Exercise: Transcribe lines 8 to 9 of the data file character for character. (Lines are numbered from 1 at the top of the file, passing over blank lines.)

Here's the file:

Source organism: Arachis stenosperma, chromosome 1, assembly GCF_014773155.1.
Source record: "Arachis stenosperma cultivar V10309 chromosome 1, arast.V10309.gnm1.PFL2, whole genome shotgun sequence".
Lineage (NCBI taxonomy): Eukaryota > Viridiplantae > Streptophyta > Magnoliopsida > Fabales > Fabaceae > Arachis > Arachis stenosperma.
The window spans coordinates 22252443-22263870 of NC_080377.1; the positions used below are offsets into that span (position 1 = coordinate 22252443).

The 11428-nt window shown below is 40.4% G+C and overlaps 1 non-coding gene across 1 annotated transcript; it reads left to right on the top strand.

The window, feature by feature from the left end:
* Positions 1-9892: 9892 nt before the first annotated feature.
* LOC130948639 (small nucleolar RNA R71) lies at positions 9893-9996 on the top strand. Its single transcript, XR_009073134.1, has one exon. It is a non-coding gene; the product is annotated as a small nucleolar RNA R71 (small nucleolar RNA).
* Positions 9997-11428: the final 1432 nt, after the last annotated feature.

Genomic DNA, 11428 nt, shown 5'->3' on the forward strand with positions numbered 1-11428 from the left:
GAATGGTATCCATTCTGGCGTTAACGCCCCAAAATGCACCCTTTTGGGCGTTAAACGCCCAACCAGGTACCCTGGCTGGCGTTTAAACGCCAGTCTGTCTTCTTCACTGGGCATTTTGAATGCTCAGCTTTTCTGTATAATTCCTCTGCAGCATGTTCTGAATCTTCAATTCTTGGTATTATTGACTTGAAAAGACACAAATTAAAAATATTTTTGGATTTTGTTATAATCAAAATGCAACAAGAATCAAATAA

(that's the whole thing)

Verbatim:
* LOC130948639 (small nucleolar RNA R71) lies at positions 9893-9996 on the top strand. Its single transcript, XR_009073134.1, has one exon. It is a non-coding gene; the product is annotated as a small nucleolar RNA R71 (small nucleolar RNA).
* Positions 9997-11428: the final 1432 nt, after the last annotated feature.